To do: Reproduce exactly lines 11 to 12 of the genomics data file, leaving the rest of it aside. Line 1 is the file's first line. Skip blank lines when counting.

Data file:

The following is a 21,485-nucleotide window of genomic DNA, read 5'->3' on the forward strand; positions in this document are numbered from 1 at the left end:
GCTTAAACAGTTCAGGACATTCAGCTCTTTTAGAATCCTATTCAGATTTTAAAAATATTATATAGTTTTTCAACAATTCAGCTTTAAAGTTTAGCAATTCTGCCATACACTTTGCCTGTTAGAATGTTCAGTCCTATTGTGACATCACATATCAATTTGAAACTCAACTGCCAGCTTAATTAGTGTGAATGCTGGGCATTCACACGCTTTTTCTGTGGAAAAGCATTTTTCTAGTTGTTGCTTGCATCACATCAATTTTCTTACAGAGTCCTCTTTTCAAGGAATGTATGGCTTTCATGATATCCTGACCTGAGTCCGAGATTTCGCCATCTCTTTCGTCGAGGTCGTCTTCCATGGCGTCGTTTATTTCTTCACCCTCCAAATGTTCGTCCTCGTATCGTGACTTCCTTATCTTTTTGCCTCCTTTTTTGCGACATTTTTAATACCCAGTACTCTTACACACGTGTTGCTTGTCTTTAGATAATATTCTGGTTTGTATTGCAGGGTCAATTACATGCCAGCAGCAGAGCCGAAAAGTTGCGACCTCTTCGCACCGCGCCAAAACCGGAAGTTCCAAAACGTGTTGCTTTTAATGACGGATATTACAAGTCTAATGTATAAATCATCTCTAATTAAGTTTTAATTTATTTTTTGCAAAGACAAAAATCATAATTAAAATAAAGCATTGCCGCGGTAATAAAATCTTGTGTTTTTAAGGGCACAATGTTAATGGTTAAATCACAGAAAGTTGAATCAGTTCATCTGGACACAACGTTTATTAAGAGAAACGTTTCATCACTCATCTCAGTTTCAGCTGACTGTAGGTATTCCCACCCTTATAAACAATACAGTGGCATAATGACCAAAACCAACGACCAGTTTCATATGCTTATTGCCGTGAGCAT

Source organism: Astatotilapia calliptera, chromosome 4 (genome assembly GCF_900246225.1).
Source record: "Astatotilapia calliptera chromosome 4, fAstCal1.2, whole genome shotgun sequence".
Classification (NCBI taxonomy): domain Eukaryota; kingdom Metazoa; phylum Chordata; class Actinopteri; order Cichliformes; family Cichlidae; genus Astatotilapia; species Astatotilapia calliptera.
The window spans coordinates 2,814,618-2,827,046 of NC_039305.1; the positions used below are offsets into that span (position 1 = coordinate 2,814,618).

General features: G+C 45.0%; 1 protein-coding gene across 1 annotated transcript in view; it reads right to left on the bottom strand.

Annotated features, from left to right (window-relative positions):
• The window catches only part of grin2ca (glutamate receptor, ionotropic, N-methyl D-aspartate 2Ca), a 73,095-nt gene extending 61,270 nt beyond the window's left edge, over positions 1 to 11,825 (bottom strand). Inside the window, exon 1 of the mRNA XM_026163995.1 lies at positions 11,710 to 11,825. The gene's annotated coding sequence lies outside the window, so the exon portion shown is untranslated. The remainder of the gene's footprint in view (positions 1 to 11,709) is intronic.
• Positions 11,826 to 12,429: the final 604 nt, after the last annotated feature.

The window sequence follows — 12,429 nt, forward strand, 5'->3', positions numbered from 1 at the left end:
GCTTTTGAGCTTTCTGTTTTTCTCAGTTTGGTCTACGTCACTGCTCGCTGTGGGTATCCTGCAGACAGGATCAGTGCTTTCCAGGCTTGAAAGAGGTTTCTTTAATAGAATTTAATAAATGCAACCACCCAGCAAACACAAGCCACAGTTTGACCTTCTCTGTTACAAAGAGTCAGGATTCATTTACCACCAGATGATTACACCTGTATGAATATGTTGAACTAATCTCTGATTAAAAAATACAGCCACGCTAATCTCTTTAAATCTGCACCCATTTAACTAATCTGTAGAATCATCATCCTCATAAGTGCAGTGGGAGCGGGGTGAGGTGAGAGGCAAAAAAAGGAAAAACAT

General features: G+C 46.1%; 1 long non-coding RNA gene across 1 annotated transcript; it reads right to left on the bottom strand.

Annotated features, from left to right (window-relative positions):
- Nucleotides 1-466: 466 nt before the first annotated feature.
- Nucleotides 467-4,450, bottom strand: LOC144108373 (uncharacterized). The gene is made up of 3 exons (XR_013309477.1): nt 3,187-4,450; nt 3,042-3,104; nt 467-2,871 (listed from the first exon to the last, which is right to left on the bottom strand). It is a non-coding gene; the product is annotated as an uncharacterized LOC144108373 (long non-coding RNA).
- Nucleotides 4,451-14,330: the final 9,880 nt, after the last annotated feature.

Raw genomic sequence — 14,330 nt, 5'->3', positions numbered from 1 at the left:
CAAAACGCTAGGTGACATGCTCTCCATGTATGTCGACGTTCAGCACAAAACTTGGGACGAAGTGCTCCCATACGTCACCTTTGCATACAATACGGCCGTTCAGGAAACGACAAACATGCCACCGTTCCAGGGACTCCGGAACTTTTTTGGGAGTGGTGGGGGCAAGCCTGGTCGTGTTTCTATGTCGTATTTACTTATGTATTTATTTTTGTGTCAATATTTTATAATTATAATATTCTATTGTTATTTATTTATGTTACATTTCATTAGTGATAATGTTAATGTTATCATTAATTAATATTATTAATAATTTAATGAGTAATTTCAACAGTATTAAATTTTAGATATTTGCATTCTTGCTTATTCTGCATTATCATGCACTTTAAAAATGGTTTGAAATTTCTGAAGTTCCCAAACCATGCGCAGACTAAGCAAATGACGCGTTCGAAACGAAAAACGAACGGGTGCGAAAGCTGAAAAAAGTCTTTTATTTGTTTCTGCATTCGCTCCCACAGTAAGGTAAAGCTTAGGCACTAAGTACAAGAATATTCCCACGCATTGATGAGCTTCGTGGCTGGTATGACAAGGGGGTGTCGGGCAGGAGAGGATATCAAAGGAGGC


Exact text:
The window sequence follows — 12,429 nt, forward strand, 5'->3', positions numbered from 1 at the left end:
GCTTTTGAGCTTTCTGTTTTTCTCAGTTTGGTCTACGTCACTGCTCGCTGTGGGTATCCTGCAGACAGGATCAGTGCTTTCCAGGCTTGAAAGAGGTTTCTTTAATAGAATTTAATAAATGCAACCACCCAGCAAACACAAGCCACAGTTTGACCTTCTCTGTTACAAAGAGTCAGGATTCATTTACCACCAGATGATTACACCTGTATGAATATGTTGAACTAATCTCTGATTAAAAAATACAGCCACGCTAATCTCTTTAAATCTGCACCCATTTAACTAATCTGTAGAATCATCATCCTCATAAGTGCAGTGGGAGCGGGGTGAGGTGAGAGGCAAAAAAAGGAAAAACAT